Local experts advocate a hefty steelhead rig or a lighter sturdy crankbait rig to combat the strength of these bowfin fish.
For catching these tough sport fish, the line is vital. Fluorocarbon’s strength makes it the best choice, particularly for spinning setups.
For baitcasting rigs, a medium-test braided line is a great choice. However, a 17 to 35-pound test is usually a suitable choice for these grindle game fishes.
Popular bowfin baits are nightcrawlers, minnows, salamanders, frogs, and stinkbait. Crayfish and other crustaceans are also viable possibilities for catching bowfin. (Find the Best Fishing Tackle Box)
A bright spinner with bait on the hook is very productive in the murky brackish waters.
Can you eat bowfin? Many anglers who go bowfin fishing consider this species trash compared to most other fish and unfit for consumption when caught.
Bowfin fish isn’t the river’s tastiest fish, but it can be prepared to serve at the dinner table.
How To Catch Bowfin
The bowfin is not a light fish, and anglers targeting bowfin must have a light touch to catch one.
Because bowfin fishing gets aggressive, they will bite the subsurface and top-water presentations, so you don’t need to be picky about the tackle you use.
The best rods for catching this fish are medium-light or light rods used around locations with a lot of vegetation, such as bogs.
Dogfish will bite live and dead bait such as shrimp, crayfish, nightcrawlers, minnows, other small fish, and larval salamanders. The fish, while a pest, can also be used, and it is thought to help balance gamefish populations.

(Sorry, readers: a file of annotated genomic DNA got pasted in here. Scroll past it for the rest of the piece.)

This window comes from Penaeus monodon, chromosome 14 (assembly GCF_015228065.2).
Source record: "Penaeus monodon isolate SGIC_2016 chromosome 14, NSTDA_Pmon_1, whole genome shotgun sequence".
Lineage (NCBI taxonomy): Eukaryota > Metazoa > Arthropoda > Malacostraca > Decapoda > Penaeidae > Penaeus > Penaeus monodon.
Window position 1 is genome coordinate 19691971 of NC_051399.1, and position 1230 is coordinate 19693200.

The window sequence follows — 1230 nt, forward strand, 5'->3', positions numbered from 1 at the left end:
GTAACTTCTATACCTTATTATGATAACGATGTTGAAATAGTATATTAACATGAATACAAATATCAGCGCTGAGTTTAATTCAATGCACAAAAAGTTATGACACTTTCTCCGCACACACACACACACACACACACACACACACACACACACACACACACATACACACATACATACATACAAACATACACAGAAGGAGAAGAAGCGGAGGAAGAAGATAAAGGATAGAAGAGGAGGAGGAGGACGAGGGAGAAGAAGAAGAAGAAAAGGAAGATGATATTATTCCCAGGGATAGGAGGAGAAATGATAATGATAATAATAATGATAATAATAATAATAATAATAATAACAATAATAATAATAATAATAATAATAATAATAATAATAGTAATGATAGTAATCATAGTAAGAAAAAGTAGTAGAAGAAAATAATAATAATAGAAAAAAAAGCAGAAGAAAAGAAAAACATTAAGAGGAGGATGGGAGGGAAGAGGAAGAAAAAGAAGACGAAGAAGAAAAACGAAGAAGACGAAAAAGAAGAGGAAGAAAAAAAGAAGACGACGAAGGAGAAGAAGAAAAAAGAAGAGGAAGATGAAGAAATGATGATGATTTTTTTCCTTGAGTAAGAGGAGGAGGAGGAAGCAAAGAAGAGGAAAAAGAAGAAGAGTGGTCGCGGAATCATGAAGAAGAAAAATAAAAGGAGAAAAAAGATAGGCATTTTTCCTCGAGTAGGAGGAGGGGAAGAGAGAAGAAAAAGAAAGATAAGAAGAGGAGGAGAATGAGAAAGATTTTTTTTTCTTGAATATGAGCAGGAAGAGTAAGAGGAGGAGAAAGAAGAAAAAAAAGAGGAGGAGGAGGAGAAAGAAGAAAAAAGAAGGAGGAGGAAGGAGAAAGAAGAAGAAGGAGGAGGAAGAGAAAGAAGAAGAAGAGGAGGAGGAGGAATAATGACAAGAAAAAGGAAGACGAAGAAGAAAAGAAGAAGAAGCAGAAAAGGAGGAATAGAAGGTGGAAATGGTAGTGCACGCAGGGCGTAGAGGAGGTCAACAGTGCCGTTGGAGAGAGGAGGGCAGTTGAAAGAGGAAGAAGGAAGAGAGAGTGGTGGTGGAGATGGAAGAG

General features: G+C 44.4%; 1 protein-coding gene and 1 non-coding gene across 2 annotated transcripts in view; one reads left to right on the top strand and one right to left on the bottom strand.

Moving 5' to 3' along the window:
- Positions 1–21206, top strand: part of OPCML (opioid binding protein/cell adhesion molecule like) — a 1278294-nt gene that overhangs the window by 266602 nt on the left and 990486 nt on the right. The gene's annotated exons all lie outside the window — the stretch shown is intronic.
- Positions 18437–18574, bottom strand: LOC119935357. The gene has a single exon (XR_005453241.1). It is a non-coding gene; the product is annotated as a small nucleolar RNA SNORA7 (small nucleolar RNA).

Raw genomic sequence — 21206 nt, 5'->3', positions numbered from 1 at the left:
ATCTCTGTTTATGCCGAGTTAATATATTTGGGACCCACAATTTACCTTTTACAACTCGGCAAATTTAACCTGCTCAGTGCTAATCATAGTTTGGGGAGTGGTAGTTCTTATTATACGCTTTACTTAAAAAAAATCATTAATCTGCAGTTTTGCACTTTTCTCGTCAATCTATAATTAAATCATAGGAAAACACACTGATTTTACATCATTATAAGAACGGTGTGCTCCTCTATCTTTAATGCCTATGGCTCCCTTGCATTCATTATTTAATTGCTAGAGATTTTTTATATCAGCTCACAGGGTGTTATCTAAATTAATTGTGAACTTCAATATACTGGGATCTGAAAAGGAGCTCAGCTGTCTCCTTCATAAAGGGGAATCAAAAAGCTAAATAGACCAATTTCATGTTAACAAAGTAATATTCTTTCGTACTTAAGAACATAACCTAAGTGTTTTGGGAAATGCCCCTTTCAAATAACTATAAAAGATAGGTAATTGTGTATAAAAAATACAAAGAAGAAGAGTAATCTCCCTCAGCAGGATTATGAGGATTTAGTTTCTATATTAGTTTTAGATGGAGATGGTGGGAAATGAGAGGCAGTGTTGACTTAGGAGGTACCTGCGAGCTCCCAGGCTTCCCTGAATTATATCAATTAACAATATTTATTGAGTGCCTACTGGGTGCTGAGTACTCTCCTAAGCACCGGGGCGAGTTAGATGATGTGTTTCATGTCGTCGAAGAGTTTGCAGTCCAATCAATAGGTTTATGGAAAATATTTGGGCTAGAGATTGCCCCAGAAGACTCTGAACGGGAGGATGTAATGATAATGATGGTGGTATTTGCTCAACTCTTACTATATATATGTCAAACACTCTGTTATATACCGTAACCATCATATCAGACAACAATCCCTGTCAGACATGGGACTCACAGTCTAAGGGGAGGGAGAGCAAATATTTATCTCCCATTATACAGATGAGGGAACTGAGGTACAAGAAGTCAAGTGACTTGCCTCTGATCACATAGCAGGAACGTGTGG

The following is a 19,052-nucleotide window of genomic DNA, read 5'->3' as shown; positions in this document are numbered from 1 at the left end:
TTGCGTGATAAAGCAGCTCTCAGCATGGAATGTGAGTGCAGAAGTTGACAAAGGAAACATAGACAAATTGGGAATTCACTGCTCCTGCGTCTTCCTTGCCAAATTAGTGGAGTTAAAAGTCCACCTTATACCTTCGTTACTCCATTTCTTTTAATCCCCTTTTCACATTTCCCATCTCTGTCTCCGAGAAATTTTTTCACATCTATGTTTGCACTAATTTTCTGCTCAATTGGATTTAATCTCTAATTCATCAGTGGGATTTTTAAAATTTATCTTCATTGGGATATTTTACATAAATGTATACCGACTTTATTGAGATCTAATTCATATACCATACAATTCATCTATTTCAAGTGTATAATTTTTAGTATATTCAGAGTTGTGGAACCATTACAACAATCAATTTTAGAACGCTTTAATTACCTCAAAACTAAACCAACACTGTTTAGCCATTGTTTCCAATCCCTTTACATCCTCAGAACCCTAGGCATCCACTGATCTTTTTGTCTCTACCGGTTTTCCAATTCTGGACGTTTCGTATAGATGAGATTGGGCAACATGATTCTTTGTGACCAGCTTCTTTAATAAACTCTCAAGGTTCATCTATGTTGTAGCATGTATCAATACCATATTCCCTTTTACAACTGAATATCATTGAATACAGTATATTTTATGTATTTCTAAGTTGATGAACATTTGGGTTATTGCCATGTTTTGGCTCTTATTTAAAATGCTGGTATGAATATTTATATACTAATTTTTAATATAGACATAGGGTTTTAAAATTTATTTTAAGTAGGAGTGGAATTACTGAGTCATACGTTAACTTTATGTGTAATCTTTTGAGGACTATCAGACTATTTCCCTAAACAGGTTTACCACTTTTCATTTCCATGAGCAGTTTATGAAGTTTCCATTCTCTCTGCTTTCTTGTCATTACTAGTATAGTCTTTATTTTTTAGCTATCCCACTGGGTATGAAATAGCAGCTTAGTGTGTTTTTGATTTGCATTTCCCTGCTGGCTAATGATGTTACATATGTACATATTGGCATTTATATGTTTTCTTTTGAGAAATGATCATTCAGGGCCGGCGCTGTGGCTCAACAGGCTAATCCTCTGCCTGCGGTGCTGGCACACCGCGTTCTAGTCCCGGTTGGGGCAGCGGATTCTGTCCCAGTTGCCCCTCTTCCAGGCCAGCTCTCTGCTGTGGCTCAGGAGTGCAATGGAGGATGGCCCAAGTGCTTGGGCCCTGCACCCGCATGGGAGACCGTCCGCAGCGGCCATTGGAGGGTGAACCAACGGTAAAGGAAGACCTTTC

If you like artificial lures, you can use any bass fishing lure, such as spinners, minnow jigs, and crankbaits, but make sure your shiny spinner is made of metal. The fish has razor-sharp teeth that cut through soft plastics.
Put on a size that complements the hooks you’re using.
Small bait requires small hooks, while large bait needs larger hooks. If you have more than one rod in the water, it’s good to experiment with different hook sizes to see what they bite on.
Bowfin amia calva jaws are challenging to breach; therefore, use sure hooks. J hooks function better than circle hooks in sizes 3 to 3/0.
- Use a baitcasting reel for this game to cast bigger lures and baits with more accuracy.
- You need to watch out for turtles in shallow muddy waters, as these eat the same bait as bowfin.
- It’s common to miss the hook set on bowfin. So if you’re using a J hook, force it into place.
Fishing Tips for Bowfin